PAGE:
Oyster farming has been recorded in Mersea since Roman times, with the shellfish forming a staple part of British diets. However, the once abundant European native flat oyster - Ostrea edulis - has suffered a 95% decline in population in the last 200 years due to overfishing, habitat loss, pollution and disease.
Although the value of the Colne estuary oyster population was recognised by King Richard I in 1189 – who granted the oyster fishery to the Borough of Colchester – little was known about the state of the oyster populations within the Blackwater, Crouch, Roach and Colne estuaries or the wider Essex coastline today.
What we did
We demonstrated that the Essex estuaries were a stronghold for the European native flat oyster in the southern North Sea.
Our marine biologists worked with the Essex Wildlife Trust to assess the distribution of this species that provided key evidence for DEFRA to establish the first Marine Conservation Zone (MCZ) for native oysters and the recovery of their habitats - the Blackwater, Crouch, Roach and Colne estuaries MCZ (BCRC MCZ) in 2013.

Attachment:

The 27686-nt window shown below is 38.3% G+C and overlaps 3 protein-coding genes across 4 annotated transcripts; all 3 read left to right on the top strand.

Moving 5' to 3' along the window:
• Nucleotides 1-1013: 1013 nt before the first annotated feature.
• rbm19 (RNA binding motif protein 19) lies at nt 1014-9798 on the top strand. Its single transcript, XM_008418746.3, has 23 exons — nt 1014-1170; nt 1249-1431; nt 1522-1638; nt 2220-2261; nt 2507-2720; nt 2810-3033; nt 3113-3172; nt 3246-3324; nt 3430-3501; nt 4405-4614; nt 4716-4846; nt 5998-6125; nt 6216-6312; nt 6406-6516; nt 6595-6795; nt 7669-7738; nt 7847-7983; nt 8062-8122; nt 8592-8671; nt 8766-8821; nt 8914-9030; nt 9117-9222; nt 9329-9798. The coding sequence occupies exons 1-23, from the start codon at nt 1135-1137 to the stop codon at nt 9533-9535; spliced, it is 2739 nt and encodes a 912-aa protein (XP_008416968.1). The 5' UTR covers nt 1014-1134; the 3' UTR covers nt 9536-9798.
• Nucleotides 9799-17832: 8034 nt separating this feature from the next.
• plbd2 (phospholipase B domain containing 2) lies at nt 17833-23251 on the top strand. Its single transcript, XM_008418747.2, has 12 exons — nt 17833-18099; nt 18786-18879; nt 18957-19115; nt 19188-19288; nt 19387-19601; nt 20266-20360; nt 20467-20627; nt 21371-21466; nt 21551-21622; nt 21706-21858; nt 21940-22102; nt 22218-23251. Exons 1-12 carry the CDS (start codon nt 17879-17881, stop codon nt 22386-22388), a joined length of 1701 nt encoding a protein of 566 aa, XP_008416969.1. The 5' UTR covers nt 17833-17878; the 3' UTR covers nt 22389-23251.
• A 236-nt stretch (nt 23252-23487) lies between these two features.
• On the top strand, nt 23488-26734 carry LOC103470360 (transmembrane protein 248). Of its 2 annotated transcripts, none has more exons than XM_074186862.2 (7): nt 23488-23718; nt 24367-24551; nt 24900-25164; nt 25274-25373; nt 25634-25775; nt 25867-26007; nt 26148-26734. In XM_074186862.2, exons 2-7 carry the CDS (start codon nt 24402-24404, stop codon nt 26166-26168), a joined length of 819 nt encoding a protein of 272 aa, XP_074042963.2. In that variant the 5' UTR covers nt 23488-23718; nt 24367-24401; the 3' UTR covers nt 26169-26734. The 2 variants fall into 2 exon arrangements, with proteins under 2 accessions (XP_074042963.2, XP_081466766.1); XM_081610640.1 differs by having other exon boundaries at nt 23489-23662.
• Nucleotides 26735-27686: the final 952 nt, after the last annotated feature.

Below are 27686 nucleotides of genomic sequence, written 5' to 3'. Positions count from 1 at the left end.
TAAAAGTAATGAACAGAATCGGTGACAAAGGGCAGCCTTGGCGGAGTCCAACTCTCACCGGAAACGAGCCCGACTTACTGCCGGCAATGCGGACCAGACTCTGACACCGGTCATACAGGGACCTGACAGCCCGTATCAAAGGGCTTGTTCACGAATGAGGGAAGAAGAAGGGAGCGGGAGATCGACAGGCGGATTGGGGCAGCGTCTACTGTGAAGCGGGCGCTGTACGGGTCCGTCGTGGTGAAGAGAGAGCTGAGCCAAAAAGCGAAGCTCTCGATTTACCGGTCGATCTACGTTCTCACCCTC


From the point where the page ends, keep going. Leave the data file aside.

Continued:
We found that despite their success in Essex, natural replenishment of their local populations had stalled and that recruitment was best where active intervention was being undertaken by oystermen.
Since then and working with the Kent and Essex Inshore Fisheries and Conservation Authority (KEIFCA) our biologists estimated the abundance of native oysters remaining in the MCZ, the survival and growth of native oysters and how this affects population trends, assessed the benefits native oysters bring to coastal seas and produced working models of native oyster populations within this protected area so restoration work could be undertaken effectively.
Our research, therefore, set a clear baseline for future management and restoration of the native oyster.